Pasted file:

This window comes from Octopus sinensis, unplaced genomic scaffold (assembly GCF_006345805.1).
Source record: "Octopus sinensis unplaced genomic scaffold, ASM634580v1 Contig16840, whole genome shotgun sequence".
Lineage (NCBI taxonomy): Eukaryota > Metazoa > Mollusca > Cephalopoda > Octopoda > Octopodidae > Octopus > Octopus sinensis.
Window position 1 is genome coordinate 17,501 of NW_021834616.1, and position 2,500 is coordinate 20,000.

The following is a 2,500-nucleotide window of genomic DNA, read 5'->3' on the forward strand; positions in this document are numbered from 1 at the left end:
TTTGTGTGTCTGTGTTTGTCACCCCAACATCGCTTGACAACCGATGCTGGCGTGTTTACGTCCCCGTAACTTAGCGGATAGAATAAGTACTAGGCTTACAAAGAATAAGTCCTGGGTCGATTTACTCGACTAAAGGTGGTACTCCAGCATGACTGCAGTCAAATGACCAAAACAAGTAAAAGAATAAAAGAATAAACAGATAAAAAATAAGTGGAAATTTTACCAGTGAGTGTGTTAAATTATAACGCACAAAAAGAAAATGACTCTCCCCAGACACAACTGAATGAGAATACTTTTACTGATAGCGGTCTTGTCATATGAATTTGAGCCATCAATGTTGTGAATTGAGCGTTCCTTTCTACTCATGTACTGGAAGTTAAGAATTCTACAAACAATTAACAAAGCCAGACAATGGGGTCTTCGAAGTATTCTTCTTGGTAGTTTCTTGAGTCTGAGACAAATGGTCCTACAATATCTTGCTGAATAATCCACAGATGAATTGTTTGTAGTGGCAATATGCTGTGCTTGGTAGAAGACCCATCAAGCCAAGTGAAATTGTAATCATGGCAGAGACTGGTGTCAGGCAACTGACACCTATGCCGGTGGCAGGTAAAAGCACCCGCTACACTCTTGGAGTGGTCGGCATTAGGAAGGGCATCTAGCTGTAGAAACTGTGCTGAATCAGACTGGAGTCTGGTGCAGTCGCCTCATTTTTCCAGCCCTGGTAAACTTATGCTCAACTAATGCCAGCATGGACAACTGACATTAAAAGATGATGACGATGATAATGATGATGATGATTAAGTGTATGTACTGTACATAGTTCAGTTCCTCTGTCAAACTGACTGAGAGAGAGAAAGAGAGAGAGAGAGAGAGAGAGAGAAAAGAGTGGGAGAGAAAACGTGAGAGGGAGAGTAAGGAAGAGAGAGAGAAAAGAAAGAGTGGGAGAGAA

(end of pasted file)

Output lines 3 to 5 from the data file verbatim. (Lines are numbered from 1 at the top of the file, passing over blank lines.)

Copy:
Lineage (NCBI taxonomy): Eukaryota > Metazoa > Mollusca > Cephalopoda > Octopoda > Octopodidae > Octopus > Octopus sinensis.
Window position 1 is genome coordinate 17,501 of NW_021834616.1, and position 2,500 is coordinate 20,000.

The following is a 2,500-nucleotide window of genomic DNA, read 5'->3' on the forward strand; positions in this document are numbered from 1 at the left end: